Rightpet

MooMoo

Akita / German Shepherd Dog Mix

Overall satisfaction

4/5

Acquired: Other (stray, given dog by friend etc.)

Gender: Female

Training: Attended conferences / shows, Books

Quick to learn and train

2/5

Emotionally stable

N/A

Family oriented

4/5

Child safety

4/5

Safe with small pets

0/5

Doesn’t bark a lot

2/5

Health

4/5

Easy to groom

3/5

Great watch dog

5/5

Great guard dog

4/5

Stubborn, stubborn, stubborn!

By

California, United States

Posted September 7, 2012

Akitas are a large breed originating from Japan where they were bred to hunt Pandas. It would make sense that they would have a dangerous job like that because every other dog would listen to its owners when they try to tell them to leave the bear alone. Not an Akita, they would hear their owner telling them to come back and give them the dog-middle-finger and keep on harassing the bear!

I have worked with several Akitas so far and the result has been the same on all accounts. The Akitas I worked with were very affectionate, loving dogs, but as headstrong as the day is long. I have not met a breed more stubborn than the Akita in all my years training dogs. If an Akita doesn’t want to do something, it just is not going to. This makes training Akitas quite a challenge. However, once you find something that motivates them such as a super tasty treat or an incredibly fun toy, then you may have some luck. But sometimes even finding that motivating item can be quite a challenge as well and then they may only work for you for a few minutes. The trick to training Akitas is to break up your training sessions into short intervals lasting as long as your dog will. Instead of training for 20 minutes straight, maybe have your dog sit for its food, then lay down to go outside, or shake for a treat. Through repetition and consistency, you will have success!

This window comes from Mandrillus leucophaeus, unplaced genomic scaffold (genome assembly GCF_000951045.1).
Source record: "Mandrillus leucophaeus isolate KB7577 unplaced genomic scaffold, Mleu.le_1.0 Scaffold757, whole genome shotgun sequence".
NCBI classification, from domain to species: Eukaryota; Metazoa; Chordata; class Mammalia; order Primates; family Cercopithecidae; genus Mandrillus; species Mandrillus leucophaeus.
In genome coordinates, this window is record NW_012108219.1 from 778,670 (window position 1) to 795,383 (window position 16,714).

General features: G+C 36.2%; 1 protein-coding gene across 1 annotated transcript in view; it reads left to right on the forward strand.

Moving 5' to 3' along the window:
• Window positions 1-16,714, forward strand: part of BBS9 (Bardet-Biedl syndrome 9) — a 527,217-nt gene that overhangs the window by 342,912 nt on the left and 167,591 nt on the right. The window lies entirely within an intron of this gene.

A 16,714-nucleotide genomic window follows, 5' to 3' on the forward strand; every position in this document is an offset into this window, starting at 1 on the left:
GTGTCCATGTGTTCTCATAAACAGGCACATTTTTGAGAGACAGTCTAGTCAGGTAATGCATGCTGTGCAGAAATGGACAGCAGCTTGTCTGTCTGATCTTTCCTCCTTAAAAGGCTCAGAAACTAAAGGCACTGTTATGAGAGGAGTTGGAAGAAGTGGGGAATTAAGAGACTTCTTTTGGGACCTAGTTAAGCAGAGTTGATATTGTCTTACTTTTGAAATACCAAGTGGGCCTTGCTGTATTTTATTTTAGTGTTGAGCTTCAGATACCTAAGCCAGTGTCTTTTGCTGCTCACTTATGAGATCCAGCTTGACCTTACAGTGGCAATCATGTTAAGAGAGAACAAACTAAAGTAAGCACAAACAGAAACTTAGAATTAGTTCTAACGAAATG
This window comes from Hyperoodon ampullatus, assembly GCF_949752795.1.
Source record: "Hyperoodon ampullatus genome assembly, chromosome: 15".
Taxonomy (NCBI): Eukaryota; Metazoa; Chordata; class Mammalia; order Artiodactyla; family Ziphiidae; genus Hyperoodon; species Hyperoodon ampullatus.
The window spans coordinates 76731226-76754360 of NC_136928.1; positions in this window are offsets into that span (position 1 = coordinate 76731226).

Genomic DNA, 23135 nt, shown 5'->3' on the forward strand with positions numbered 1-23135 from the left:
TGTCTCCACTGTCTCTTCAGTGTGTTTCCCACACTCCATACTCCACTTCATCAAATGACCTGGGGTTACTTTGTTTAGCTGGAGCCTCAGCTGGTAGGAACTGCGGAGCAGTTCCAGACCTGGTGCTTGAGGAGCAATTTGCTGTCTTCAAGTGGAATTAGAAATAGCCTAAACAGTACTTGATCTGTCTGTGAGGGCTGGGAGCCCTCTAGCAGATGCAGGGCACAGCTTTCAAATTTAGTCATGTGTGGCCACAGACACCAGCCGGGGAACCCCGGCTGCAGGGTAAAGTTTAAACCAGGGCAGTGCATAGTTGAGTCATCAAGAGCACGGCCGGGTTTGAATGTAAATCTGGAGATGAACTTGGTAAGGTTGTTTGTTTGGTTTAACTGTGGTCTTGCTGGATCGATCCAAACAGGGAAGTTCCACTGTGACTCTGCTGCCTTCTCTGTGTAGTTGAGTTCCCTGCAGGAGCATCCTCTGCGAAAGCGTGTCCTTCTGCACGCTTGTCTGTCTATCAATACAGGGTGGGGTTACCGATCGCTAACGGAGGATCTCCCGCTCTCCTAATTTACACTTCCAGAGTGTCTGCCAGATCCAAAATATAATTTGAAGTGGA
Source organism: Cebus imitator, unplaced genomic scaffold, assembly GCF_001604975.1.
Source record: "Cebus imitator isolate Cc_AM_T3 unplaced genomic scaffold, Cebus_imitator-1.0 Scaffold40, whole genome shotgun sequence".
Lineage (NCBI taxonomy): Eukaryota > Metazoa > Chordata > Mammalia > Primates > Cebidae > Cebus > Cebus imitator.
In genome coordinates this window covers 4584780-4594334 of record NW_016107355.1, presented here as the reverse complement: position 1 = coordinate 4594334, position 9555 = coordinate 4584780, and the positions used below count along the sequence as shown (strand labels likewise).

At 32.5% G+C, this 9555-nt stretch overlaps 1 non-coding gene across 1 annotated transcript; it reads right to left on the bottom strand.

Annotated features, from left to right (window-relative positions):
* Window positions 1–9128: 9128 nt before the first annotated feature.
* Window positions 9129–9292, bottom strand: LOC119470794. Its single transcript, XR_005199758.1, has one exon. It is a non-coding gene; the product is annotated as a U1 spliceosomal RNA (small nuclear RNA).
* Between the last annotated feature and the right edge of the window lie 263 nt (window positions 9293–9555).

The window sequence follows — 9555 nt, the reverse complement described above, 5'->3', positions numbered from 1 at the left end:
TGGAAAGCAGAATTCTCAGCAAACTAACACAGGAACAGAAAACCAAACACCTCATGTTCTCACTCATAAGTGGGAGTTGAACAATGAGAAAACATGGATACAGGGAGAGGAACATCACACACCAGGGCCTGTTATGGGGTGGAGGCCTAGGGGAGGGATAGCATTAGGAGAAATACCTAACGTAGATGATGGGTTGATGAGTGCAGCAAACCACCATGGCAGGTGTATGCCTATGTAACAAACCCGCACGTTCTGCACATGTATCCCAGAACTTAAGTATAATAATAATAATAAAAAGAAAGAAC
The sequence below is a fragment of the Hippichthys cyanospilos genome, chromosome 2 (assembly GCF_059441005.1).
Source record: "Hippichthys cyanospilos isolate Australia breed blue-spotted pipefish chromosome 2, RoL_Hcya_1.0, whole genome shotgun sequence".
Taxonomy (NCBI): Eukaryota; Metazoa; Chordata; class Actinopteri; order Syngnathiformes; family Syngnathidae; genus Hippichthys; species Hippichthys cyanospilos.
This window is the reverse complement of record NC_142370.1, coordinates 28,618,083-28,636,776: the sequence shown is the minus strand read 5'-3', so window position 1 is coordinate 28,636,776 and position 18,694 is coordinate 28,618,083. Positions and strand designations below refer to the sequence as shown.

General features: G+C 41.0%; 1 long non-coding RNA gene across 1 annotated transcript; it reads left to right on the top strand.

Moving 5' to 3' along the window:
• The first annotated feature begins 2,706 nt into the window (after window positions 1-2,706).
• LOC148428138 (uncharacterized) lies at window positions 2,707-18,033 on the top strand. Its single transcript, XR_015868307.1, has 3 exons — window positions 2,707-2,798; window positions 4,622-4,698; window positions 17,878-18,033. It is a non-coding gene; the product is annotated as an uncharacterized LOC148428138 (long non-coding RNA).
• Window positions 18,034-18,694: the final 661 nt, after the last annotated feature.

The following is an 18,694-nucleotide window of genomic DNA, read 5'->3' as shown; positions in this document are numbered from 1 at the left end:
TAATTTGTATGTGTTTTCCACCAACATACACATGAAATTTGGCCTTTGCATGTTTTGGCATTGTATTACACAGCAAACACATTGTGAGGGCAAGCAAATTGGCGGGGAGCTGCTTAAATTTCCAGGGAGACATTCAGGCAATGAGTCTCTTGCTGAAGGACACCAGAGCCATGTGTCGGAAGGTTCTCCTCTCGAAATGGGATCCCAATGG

Akitas also require regular grooming, as they do shed a lot seasonally. They are generally a quiet breed, but will bark and protect their home when they feel their family’s safety is threatened. This breed is prone to alpha tendencies, which may include aggression, so socialization and training are a must.

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